The third slice removed from the stack, leaving the fourth. The stack completely sliced up, with the extra off to the right. This was an especially good production… usually I have nothing left over!

I now have four slices, each with one good surface. The slices will be treated in pairs from now on: #1 and #2 together, and #3 with #4.

Finishing the slices #

Now the slices need to get their rough sides cleaned up. Two slices will become one core blank, so each pair of slices need to be the same thickness. The pairs can be different thicknesses, though, and I recommend doing a single pair at a time to ensure you get the maximum thickness you can out of each set. Using the planer, pass the thicker of slice #1 or slice #2 thru until the planer just starts hitting the surface. Now, adjust the planer down in small increments and pass each slice thru, one after the other, until both slices are perfect. Always keep the original surface from the jointer facing down, and stop as soon as both slices are flat. I mark the wheel on my planer with a bit of tape, and on my planer a “small increment” is roughly 1/8th of a turn.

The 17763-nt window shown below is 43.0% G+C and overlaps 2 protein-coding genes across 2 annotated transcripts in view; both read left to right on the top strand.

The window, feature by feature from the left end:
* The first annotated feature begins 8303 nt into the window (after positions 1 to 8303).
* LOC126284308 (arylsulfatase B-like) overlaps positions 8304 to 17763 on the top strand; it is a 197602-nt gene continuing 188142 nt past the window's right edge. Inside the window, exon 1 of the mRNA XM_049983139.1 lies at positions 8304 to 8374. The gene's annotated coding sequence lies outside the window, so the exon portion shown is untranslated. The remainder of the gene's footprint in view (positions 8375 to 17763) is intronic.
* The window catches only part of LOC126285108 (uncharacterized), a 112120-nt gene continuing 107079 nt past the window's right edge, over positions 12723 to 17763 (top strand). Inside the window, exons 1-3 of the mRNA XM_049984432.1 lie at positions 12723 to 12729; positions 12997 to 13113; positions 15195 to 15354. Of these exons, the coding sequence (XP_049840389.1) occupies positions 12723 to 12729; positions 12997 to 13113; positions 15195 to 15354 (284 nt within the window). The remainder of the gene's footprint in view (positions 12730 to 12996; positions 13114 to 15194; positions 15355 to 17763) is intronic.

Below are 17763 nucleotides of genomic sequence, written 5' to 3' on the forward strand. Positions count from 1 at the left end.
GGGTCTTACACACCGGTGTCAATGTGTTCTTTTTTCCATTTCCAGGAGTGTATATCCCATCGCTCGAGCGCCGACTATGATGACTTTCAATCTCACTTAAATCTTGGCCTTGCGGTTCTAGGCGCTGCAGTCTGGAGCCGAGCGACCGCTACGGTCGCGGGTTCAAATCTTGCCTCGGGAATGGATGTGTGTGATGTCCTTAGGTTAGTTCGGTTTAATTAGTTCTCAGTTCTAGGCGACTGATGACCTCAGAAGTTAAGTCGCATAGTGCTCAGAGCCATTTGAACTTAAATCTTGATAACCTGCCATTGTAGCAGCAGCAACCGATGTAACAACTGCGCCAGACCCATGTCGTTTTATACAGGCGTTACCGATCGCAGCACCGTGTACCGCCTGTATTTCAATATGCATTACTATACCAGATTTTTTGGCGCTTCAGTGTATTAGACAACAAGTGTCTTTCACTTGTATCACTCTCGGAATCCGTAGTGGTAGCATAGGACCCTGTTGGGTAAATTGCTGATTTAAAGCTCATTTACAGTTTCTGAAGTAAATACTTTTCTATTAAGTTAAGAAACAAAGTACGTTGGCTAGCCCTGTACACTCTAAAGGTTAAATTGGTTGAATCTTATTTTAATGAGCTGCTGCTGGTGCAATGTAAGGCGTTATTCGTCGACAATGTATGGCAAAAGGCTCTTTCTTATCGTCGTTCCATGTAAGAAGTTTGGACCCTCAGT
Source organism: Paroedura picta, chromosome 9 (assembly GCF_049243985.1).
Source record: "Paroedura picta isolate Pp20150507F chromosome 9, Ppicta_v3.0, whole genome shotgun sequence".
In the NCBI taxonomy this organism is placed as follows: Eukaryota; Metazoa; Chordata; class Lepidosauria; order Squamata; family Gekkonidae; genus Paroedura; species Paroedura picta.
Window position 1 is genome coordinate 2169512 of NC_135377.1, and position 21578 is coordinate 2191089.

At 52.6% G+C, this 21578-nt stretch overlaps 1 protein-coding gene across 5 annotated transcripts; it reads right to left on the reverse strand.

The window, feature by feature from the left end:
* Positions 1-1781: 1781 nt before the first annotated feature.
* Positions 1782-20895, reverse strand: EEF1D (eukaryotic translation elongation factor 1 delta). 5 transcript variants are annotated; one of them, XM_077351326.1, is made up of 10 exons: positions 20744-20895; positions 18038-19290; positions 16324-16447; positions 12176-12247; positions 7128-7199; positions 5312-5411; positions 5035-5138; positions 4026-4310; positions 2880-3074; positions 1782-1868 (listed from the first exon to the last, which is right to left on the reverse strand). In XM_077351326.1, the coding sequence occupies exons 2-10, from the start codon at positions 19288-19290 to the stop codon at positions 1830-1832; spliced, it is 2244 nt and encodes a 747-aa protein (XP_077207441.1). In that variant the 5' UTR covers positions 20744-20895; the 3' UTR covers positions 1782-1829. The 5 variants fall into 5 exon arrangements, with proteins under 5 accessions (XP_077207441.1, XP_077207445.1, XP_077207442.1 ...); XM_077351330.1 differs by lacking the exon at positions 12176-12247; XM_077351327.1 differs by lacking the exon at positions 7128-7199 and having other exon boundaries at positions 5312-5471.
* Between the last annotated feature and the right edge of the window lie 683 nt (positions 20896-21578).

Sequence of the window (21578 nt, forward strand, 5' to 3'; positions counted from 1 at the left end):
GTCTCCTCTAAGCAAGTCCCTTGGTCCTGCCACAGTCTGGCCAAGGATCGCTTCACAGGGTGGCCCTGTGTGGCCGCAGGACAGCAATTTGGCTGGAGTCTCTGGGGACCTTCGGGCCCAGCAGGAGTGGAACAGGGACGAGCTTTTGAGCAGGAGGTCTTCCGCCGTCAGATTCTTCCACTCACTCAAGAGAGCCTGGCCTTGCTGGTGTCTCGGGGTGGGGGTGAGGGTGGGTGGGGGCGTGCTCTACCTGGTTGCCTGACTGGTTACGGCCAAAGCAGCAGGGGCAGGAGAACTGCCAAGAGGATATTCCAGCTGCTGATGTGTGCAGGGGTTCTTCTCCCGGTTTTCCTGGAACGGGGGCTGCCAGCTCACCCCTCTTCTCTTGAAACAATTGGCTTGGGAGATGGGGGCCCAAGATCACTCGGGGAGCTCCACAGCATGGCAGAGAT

Cleaning up a pair of slices #

A pair of slices with one good side each facing down, and one side fresh from the bandsaw facing up. Marked with pencil to help see where more work is needed. A pair of slices. The one on the right has been passed thru the planer once. The one on the left is next, then we’ll adjust the planer in tiny increments until both are perfect. A pair of slices, with one passing thru the planer.